My Dear Governor Snyder, being a resident of Washtenaw County yourself, I am disappointed that you didn't appoint anyone to reflect the racial diversity of this county... maybe you are doing the best you can, but as our governor we expect you to be more developed than this. Please, for future referrence, try to be racial conscious especially, when it comes to appointing someone to our judicial branch of the government...


Thu, Feb 23, 2012 : 2:38 p.m.

Also, didn't Judge Creal come down with some type of illness/disability? Or, are disabled people not part the categorization of minorities? I know they are a protected class. What we really need are more judges like John Collins, he was a great jurist.


Thu, Feb 23, 2012 : 12:56 a.m.

Yeah, Kurtis has been on the Court of Appeals so long, I forgot he served on the circuit court bench way back in the 1990s. He was one of the youngest Michigan Court of Appeals judges but was quick to concede that Judge Brian Zahra was an appeals court jurist that was a bit younger than he. Both ascended to the Michigan Court of Appeals while in their late 30s. Both are highly capable jurists.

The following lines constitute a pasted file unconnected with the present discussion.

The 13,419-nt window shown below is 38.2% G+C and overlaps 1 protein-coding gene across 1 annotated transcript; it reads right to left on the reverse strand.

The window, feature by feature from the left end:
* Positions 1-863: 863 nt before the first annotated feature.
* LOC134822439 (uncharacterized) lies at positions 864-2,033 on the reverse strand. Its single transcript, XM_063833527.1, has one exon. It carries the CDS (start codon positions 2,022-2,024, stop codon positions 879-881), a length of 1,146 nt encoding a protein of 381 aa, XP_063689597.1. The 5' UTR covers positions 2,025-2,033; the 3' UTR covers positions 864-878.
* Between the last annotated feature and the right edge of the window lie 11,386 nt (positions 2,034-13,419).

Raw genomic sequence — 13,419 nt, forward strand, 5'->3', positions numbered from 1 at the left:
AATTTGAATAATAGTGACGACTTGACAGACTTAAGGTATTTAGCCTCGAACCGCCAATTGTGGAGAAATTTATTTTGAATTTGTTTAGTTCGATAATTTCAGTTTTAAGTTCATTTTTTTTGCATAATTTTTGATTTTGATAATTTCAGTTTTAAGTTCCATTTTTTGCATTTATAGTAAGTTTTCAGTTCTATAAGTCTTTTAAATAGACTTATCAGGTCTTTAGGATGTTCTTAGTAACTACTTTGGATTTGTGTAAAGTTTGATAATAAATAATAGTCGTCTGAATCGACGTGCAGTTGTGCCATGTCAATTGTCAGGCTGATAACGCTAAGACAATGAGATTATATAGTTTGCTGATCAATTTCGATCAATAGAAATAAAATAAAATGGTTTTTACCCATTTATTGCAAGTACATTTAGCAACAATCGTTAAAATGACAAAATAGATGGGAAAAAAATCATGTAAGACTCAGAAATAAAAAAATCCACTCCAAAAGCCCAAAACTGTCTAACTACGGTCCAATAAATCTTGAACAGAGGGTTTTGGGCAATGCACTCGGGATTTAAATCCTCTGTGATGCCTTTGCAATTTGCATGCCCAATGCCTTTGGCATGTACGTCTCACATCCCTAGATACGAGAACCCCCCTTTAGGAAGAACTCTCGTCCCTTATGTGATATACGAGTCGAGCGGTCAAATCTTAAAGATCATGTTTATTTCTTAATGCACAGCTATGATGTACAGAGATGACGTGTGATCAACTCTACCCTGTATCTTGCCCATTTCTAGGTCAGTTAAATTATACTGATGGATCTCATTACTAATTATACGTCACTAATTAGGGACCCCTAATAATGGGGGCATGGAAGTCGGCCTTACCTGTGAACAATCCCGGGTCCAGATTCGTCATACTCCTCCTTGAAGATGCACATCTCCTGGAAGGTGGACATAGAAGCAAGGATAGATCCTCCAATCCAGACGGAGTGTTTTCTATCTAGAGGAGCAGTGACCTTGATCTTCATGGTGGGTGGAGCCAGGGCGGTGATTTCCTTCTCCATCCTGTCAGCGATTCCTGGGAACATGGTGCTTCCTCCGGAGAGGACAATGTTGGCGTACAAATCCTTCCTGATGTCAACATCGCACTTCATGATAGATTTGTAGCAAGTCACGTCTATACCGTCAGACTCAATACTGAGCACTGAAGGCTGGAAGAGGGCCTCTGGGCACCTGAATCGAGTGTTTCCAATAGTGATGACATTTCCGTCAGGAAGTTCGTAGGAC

Michigan Reader

Thu, Feb 23, 2012 : 12:15 a.m.

Kurtis Wilder. Don't forget about him. A very capable judge on the circuit court bench.


Wed, Feb 22, 2012 : 7:44 p.m.

Forgot about Cedric! Nancy has been in the Probate Court but has been on leave as of late. But none in the circuit court nor any on any of the outlying district courts.


Wed, Feb 22, 2012 : 7:21 p.m.

Uhm, Cedric Simpson is on the bench right now, and then there was Nancy Francis in the not so distant past. But feel free to change the facts.


Wed, Feb 22, 2012 : 6:48 p.m.